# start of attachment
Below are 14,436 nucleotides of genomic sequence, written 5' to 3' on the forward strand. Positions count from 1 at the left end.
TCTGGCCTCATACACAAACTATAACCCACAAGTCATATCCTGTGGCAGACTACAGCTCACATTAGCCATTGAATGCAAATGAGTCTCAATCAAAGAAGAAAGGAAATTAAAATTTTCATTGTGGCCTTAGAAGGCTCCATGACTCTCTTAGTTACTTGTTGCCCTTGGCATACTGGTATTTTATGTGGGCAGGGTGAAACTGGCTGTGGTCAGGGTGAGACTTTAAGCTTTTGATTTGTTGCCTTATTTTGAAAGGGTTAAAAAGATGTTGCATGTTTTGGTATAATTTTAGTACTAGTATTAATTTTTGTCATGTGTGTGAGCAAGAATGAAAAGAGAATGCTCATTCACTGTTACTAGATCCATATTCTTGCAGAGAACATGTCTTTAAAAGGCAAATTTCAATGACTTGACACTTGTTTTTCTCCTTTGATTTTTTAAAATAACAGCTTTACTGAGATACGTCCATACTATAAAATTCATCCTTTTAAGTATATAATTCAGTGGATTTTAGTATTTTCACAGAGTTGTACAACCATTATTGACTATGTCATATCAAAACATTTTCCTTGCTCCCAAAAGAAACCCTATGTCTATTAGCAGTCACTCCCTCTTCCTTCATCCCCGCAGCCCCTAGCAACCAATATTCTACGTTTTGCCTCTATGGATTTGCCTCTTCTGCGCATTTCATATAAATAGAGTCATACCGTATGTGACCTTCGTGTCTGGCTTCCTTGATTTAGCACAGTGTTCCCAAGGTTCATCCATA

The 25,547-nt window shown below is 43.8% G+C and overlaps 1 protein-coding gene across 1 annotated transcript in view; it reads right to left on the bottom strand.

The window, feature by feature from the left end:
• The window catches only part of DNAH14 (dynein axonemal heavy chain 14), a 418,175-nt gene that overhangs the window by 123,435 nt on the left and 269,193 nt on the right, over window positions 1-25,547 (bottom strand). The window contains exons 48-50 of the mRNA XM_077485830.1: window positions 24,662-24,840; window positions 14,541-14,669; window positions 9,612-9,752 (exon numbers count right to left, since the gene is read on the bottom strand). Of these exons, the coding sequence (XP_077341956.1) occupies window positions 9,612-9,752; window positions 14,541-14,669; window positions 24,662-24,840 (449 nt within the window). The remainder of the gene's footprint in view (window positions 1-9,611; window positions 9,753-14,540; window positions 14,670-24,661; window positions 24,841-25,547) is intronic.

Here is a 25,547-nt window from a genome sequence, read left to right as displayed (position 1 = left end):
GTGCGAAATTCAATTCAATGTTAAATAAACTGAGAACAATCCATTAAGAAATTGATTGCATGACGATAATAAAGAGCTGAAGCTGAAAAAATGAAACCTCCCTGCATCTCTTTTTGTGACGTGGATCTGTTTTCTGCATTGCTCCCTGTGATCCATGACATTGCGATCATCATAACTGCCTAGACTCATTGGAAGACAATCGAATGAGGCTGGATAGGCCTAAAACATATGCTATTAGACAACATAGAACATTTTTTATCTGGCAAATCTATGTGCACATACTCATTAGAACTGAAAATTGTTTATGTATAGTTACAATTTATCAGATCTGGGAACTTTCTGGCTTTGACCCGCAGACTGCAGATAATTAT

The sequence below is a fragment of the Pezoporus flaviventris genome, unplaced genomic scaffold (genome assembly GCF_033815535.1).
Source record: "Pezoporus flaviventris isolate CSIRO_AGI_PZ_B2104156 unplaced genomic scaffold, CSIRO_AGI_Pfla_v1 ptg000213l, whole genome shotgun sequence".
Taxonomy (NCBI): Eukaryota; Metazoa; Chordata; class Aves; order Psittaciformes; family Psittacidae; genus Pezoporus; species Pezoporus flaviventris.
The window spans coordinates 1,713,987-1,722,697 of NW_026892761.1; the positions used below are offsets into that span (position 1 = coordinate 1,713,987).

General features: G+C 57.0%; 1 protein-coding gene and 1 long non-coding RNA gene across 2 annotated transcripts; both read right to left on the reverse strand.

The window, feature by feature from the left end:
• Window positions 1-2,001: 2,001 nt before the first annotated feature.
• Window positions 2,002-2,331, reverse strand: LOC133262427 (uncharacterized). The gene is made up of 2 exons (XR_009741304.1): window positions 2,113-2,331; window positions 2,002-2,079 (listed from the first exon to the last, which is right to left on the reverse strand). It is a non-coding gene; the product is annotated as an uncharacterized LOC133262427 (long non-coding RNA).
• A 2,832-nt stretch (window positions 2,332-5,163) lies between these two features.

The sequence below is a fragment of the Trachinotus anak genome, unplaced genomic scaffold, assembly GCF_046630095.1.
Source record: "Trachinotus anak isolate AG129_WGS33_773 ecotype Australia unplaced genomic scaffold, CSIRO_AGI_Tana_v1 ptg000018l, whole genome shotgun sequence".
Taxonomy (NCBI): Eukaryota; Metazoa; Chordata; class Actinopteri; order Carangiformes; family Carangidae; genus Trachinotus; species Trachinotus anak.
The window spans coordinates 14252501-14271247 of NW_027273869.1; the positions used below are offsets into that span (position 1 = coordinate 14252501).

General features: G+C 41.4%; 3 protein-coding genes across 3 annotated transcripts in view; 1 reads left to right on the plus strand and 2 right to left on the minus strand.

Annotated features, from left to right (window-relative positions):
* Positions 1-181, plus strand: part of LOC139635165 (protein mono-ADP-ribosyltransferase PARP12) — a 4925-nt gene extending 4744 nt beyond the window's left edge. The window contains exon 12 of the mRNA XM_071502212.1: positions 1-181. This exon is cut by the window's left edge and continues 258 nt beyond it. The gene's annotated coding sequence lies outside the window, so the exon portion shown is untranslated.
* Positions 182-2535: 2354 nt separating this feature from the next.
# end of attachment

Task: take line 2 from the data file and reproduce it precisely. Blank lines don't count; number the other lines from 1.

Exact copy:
TCTGGCCTCATACACAAACTATAACCCACAAGTCATATCCTGTGGCAGACTACAGCTCACATTAGCCATTGAATGCAAATGAGTCTCAATCAAAGAAGAAAGGAAATTAAAATTTTCATTGTGGCCTTAGAAGGCTCCATGACTCTCTTAGTTACTTGTTGCCCTTGGCATACTGGTATTTTATGTGGGCAGGGTGAAACTGGCTGTGGTCAGGGTGAGACTTTAAGCTTTTGATTTGTTGCCTTATTTTGAAAGGGTTAAAAAGATGTTGCATGTTTTGGTATAATTTTAGTACTAGTATTAATTTTTGTCATGTGTGTGAGCAAGAATGAAAAGAGAATGCTCATTCACTGTTACTAGATCCATATTCTTGCAGAGAACATGTCTTTAAAAGGCAAATTTCAATGACTTGACACTTGTTTTTCTCCTTTGATTTTTTAAAATAACAGCTTTACTGAGATACGTCCATACTATAAAATTCATCCTTTTAAGTATATAATTCAGTGGATTTTAGTATTTTCACAGAGTTGTACAACCATTATTGACTATGTCATATCAAAACATTTTCCTTGCTCCCAAAAGAAACCCTATGTCTATTAGCAGTCACTCCCTCTTCCTTCATCCCCGCAGCCCCTAGCAACCAATATTCTACGTTTTGCCTCTATGGATTTGCCTCTTCTGCGCATTTCATATAAATAGAGTCATACCGTATGTGACCTTCGTGTCTGGCTTCCTTGATTTAGCACAGTGTTCCCAAGGTTCATCCATA